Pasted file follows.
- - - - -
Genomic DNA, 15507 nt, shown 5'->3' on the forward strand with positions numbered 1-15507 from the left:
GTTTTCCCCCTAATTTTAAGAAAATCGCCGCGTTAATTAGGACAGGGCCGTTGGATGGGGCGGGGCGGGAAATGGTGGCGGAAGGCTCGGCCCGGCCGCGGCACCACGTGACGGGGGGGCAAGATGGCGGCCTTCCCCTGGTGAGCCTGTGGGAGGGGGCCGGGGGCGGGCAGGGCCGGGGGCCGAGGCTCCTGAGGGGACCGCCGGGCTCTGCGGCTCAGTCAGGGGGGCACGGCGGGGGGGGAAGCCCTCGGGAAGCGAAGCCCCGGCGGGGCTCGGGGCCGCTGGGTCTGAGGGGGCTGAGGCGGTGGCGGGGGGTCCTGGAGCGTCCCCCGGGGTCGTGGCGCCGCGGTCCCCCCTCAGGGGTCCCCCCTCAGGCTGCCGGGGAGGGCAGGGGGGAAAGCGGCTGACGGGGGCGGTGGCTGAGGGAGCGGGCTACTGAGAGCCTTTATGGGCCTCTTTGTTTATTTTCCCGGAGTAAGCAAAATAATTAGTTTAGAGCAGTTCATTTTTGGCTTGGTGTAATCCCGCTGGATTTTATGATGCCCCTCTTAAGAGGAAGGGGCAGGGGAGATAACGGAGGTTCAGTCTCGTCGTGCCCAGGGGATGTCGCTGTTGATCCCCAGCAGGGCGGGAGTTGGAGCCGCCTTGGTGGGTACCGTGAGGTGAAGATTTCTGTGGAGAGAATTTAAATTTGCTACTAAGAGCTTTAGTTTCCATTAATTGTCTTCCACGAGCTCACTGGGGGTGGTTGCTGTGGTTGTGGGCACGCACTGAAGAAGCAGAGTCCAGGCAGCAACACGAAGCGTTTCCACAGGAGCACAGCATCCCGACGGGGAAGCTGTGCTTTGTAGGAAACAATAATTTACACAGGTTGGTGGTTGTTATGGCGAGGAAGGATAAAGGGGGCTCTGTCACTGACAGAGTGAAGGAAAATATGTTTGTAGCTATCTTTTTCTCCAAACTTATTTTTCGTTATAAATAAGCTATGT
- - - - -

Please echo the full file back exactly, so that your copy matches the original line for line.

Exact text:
Genomic DNA, 15507 nt, shown 5'->3' on the forward strand with positions numbered 1-15507 from the left:
GTTTTCCCCCTAATTTTAAGAAAATCGCCGCGTTAATTAGGACAGGGCCGTTGGATGGGGCGGGGCGGGAAATGGTGGCGGAAGGCTCGGCCCGGCCGCGGCACCACGTGACGGGGGGGCAAGATGGCGGCCTTCCCCTGGTGAGCCTGTGGGAGGGGGCCGGGGGCGGGCAGGGCCGGGGGCCGAGGCTCCTGAGGGGACCGCCGGGCTCTGCGGCTCAGTCAGGGGGGCACGGCGGGGGGGGAAGCCCTCGGGAAGCGAAGCCCCGGCGGGGCTCGGGGCCGCTGGGTCTGAGGGGGCTGAGGCGGTGGCGGGGGGTCCTGGAGCGTCCCCCGGGGTCGTGGCGCCGCGGTCCCCCCTCAGGGGTCCCCCCTCAGGCTGCCGGGGAGGGCAGGGGGGAAAGCGGCTGACGGGGGCGGTGGCTGAGGGAGCGGGCTACTGAGAGCCTTTATGGGCCTCTTTGTTTATTTTCCCGGAGTAAGCAAAATAATTAGTTTAGAGCAGTTCATTTTTGGCTTGGTGTAATCCCGCTGGATTTTATGATGCCCCTCTTAAGAGGAAGGGGCAGGGGAGATAACGGAGGTTCAGTCTCGTCGTGCCCAGGGGATGTCGCTGTTGATCCCCAGCAGGGCGGGAGTTGGAGCCGCCTTGGTGGGTACCGTGAGGTGAAGATTTCTGTGGAGAGAATTTAAATTTGCTACTAAGAGCTTTAGTTTCCATTAATTGTCTTCCACGAGCTCACTGGGGGTGGTTGCTGTGGTTGTGGGCACGCACTGAAGAAGCAGAGTCCAGGCAGCAACACGAAGCGTTTCCACAGGAGCACAGCATCCCGACGGGGAAGCTGTGCTTTGTAGGAAACAATAATTTACACAGGTTGGTGGTTGTTATGGCGAGGAAGGATAAAGGGGGCTCTGTCACTGACAGAGTGAAGGAAAATATGTTTGTAGCTATCTTTTTCTCCAAACTTATTTTTCGTTATAAATAAGCTATGT